Blockchain ensures that the data it records is permanent and easy to share, giving supply chain players more comprehensive track-and-trace capabilities than ever before. The public ledger means it is possible to trace each product to the very origin of the raw material used. Companies can use this information to provide proof of legitimacy and authenticity. It even allows people to see if their purchase has been ethically sourced and if it has been stored in the correct conditions.

By having a clear and concise understanding of exactly where a product has come from, businesses and their customers are able to have a better understanding of the routes taken and transport options used to deliver their goods. In a society that is becoming more environmentally aware, those who can show improvement or have a clear and transparent policy to their own emission production, may be looked on more favourably.

 

The future?

Blockchain has the potential to transform the supply chain and disrupt the way we produce, market, purchase and consume goods. The added transparency, traceability and security to the supply chain can go a long way toward making our economies safer and much more reliable, by promoting trust and honesty and preventing the implementation of questionable practices.

Businesses, especially those in retail or those who rely on supply chains, should consider the benefits of blockchain and not be afraid to step into a different world, which on the surface may appear complicated, but in reality, can offer measurable benefits.

 

By Richard Shakespeare, Retail Propositions & Performance Director, Opus Energy

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Jun 11, 2021

NTT DATA Services, Remodelling Supply Chains for Resilience

NTTDATA
supplychain
Supplychainriskmanagement
Procurement
6 min
Joey Dean, Managing Director of healthcare consulting at NTT DATA Services, shares remodelling strategies for more resilient supply chains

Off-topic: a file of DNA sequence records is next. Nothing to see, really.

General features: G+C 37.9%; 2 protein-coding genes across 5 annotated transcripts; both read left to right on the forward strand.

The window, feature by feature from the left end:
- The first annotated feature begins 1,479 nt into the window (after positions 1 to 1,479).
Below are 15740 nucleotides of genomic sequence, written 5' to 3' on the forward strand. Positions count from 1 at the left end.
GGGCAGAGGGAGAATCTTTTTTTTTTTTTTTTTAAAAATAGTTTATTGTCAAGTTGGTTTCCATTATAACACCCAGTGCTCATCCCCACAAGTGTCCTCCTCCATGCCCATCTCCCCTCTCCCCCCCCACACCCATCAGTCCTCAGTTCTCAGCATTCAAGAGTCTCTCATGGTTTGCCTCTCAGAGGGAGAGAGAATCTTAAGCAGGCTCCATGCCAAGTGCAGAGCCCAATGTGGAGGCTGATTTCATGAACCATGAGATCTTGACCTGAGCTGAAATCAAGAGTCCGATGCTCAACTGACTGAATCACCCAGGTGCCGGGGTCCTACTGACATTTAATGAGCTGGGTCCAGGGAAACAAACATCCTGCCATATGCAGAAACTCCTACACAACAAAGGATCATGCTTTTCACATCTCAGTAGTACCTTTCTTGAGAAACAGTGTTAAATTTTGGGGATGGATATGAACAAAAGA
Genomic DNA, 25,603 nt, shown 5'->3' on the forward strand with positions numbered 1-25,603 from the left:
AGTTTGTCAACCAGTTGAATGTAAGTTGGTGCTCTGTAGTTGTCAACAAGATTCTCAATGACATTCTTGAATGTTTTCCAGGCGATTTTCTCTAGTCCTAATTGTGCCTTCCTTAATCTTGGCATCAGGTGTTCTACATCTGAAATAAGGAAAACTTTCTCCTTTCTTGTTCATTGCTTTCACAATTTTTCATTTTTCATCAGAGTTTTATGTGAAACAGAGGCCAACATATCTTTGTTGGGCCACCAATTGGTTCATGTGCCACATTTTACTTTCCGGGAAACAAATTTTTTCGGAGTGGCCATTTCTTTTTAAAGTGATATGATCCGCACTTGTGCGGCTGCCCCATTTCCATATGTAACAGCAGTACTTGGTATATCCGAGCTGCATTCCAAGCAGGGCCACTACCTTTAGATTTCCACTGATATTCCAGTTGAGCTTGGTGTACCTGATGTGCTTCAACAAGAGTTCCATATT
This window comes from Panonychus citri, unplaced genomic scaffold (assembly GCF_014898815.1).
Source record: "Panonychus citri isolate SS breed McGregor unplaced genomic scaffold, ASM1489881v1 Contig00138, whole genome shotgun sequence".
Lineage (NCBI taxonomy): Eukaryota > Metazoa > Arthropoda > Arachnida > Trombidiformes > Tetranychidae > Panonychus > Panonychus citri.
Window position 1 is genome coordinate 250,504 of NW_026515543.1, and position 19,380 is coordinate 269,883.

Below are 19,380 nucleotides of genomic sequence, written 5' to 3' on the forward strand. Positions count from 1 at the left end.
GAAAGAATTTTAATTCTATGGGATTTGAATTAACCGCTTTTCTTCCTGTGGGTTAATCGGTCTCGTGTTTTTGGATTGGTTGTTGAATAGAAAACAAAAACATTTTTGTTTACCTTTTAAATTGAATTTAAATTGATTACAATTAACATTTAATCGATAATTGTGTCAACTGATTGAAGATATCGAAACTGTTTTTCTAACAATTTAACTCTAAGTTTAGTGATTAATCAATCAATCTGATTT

Joey Dean, the man with the coolest name ever and Managing Director in the healthcare consulting practice for NTT DATA and is focused on delivering workplace transformation and enabling the future workforce for healthcare providers. Dean also leads client innovation programs to enhance service delivery and business outcomes for clients.

The pandemic has shifted priorities and created opportunities to do things differently, and companies are now looking to build more resilient supply chains, none needed more urgently than those within the healthcare system. Dean shares with us how he feels they can get there.

A Multi-Vendor Sourcing Approach

“Healthcare systems cannot afford delays in the supply chain when there are lives at stake. Healthcare procurement teams are looking at multi-vendor sourcing strategies, stockpiling more inventory, and ways to use data and AI to have a predictive view into the future and drive greater efficiency.

“The priority should be to shore up procurement channels and re-evaluate inventory management norms, i.e. stockpiling for assurance. Health systems should take the opportunity to renegotiate with their current vendors and broaden the supplier channel. Through those efforts, work with suppliers that have greater geographic diversity and transparency around manufacturing data, process, and continuity plans,” says Dean.